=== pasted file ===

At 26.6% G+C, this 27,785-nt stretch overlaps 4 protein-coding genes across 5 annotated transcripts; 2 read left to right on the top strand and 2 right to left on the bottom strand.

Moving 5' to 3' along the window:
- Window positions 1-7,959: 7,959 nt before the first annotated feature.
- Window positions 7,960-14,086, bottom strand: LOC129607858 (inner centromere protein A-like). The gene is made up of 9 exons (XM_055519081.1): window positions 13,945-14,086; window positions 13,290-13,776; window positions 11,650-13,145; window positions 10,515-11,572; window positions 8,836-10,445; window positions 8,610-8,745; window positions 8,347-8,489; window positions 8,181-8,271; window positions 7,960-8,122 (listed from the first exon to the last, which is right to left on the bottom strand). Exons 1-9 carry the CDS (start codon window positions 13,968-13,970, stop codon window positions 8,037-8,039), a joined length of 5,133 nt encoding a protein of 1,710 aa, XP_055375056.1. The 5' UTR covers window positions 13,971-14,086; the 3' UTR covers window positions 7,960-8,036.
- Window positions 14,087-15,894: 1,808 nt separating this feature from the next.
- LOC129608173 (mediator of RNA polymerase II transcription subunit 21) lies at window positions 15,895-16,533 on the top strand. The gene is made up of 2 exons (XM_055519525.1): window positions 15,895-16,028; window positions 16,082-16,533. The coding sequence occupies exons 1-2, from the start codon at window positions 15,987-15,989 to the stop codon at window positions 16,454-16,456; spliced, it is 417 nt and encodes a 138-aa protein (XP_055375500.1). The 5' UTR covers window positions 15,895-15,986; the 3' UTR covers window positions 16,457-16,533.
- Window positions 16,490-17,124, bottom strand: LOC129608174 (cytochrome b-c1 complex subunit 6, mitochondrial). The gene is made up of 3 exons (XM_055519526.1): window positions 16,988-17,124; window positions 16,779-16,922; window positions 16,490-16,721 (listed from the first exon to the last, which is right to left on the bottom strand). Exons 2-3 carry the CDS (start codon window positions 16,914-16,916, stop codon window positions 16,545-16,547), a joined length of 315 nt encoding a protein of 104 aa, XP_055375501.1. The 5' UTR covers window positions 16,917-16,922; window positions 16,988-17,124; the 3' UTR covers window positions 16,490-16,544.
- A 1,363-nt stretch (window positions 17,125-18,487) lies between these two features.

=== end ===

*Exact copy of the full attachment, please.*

At 26.6% G+C, this 27,785-nt stretch overlaps 4 protein-coding genes across 5 annotated transcripts; 2 read left to right on the top strand and 2 right to left on the bottom strand.

Moving 5' to 3' along the window:
- Window positions 1-7,959: 7,959 nt before the first annotated feature.
- Window positions 7,960-14,086, bottom strand: LOC129607858 (inner centromere protein A-like). The gene is made up of 9 exons (XM_055519081.1): window positions 13,945-14,086; window positions 13,290-13,776; window positions 11,650-13,145; window positions 10,515-11,572; window positions 8,836-10,445; window positions 8,610-8,745; window positions 8,347-8,489; window positions 8,181-8,271; window positions 7,960-8,122 (listed from the first exon to the last, which is right to left on the bottom strand). Exons 1-9 carry the CDS (start codon window positions 13,968-13,970, stop codon window positions 8,037-8,039), a joined length of 5,133 nt encoding a protein of 1,710 aa, XP_055375056.1. The 5' UTR covers window positions 13,971-14,086; the 3' UTR covers window positions 7,960-8,036.
- Window positions 14,087-15,894: 1,808 nt separating this feature from the next.
- LOC129608173 (mediator of RNA polymerase II transcription subunit 21) lies at window positions 15,895-16,533 on the top strand. The gene is made up of 2 exons (XM_055519525.1): window positions 15,895-16,028; window positions 16,082-16,533. The coding sequence occupies exons 1-2, from the start codon at window positions 15,987-15,989 to the stop codon at window positions 16,454-16,456; spliced, it is 417 nt and encodes a 138-aa protein (XP_055375500.1). The 5' UTR covers window positions 15,895-15,986; the 3' UTR covers window positions 16,457-16,533.
- Window positions 16,490-17,124, bottom strand: LOC129608174 (cytochrome b-c1 complex subunit 6, mitochondrial). The gene is made up of 3 exons (XM_055519526.1): window positions 16,988-17,124; window positions 16,779-16,922; window positions 16,490-16,721 (listed from the first exon to the last, which is right to left on the bottom strand). Exons 2-3 carry the CDS (start codon window positions 16,914-16,916, stop codon window positions 16,545-16,547), a joined length of 315 nt encoding a protein of 104 aa, XP_055375501.1. The 5' UTR covers window positions 16,917-16,922; window positions 16,988-17,124; the 3' UTR covers window positions 16,490-16,544.
- A 1,363-nt stretch (window positions 17,125-18,487) lies between these two features.